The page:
Monday, March 4, 2024
Tech

Must-Have Features of Next-Generation Firewall Services for Enterprise Security

A firewall is only as good as its ability to protect against new and emerging threats. Many enterprises are moving to a software-based solution known as next-generation firewall (NGFW) or SD-WAN with NGFW to consolidate anti-virus features, application awareness, and threat intelligence integration into one platform.

NGFWs use advanced analysis to review data packets with scalpel precision. This includes checking the clear-text portion of an HTTP packet to detect malware and phishing attacks.

User & Application Control

Application control is a capability of NGFWs that allows organizations to identify and control applications that run on their networks. This helps prevent cyber threats from introducing malware or stealing data through these applications. It also enables administrators to define policies that prioritize and enforce granular control, block risky applications, and limit bandwidth for specific apps or programs.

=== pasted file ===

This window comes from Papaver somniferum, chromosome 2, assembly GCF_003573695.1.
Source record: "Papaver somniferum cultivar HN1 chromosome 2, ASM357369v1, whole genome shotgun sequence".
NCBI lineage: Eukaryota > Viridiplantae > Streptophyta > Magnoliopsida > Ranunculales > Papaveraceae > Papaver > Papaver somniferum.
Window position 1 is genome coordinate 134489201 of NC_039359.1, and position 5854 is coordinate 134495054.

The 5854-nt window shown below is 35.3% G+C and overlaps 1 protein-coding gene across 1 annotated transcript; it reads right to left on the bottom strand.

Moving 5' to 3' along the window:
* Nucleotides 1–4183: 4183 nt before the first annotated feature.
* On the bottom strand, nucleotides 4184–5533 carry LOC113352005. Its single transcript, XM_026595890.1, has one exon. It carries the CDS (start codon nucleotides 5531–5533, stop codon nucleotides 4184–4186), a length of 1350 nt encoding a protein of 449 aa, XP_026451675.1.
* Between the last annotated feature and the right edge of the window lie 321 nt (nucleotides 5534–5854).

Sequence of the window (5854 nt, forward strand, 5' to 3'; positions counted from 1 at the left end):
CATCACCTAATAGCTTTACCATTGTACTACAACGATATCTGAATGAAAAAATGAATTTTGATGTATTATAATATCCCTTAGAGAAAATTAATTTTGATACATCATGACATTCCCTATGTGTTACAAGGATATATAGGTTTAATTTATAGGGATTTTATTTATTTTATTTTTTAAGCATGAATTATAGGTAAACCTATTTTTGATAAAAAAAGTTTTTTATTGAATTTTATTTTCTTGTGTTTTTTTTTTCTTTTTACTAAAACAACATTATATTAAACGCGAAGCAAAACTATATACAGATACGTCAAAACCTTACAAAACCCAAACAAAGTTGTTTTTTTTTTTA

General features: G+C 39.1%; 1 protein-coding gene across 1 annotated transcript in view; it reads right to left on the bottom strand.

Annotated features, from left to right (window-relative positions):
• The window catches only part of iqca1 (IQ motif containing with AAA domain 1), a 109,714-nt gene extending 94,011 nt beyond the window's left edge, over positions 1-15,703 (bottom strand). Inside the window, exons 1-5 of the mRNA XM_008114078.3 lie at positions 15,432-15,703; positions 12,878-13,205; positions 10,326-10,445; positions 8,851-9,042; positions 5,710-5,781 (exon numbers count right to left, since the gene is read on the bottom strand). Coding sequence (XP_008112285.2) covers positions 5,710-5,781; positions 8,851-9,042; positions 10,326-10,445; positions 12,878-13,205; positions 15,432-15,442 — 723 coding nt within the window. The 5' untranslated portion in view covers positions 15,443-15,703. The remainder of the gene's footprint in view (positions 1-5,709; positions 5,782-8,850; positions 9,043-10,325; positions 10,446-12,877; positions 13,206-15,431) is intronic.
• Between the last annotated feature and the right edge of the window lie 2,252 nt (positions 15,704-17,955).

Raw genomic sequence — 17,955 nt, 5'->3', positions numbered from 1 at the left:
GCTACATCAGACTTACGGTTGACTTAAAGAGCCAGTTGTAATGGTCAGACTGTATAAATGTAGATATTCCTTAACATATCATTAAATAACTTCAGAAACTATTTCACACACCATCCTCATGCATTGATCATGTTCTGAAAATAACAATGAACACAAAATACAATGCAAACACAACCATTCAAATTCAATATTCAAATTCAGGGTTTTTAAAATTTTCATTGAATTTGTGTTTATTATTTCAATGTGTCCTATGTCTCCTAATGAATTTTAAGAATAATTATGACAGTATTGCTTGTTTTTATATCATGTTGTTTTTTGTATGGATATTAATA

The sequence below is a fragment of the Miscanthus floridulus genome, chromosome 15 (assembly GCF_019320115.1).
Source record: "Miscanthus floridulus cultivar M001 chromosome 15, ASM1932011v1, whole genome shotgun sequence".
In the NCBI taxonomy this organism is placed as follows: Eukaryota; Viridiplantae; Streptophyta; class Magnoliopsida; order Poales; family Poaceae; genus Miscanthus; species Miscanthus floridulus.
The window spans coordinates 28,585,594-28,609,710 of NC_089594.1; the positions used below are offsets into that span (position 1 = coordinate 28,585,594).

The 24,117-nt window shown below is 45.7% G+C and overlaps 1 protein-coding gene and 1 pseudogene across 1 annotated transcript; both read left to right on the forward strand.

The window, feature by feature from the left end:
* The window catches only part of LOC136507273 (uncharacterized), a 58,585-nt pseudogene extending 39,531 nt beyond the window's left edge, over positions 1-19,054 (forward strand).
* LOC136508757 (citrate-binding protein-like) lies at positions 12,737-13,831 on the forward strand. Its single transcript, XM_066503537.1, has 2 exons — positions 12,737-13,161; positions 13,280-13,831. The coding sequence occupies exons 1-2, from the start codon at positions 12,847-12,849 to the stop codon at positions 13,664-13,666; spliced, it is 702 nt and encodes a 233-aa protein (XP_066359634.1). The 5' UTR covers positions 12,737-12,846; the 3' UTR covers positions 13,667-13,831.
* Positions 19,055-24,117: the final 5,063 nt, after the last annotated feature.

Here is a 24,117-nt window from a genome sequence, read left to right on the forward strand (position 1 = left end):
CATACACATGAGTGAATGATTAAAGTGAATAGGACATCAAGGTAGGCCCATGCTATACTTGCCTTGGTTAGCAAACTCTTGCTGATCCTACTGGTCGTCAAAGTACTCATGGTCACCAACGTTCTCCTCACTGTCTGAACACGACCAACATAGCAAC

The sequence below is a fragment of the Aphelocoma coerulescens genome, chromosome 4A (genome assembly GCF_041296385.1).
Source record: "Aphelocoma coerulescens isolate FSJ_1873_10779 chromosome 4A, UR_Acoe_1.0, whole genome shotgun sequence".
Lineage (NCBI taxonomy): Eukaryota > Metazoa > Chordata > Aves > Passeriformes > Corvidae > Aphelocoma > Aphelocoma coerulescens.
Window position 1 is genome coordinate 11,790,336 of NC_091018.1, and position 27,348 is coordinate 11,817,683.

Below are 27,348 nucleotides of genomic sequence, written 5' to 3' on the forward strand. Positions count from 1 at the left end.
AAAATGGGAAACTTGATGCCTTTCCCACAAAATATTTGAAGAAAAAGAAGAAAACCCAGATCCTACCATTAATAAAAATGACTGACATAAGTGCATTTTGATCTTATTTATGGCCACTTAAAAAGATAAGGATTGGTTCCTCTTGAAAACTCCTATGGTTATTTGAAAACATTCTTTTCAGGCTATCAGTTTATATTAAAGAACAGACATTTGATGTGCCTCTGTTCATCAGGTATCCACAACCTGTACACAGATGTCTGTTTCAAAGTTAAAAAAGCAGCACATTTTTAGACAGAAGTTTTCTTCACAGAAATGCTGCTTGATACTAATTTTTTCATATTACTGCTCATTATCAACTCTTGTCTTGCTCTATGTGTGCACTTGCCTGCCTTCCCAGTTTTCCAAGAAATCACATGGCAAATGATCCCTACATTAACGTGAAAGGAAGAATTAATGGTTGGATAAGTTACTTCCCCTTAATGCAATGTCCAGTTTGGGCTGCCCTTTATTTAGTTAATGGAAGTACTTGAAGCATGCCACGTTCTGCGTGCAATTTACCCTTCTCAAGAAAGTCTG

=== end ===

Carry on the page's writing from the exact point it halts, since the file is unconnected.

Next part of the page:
Many enterprises prioritize the security of their networks, and to meet the evolving threat landscape, they often turn to advanced solutions; one example is the adoption of next generation firewall services for enterprise use, offering enhanced capabilities to safeguard against sophisticated cyber threats.

While traditional firewalls analyze only the network layer two and transport layers of the OSI model, NGFWs can inspect traffic at multiple layers, including the application layer. This gives them a more comprehensive view of the threat landscape, and they can quickly detect a range of threats that may not show up in signature-based detection. This feature is called deep packet inspection (DPI) and includes features like behavioral analytics, zero-day malware detection, cloud and hybrid environments support, and more.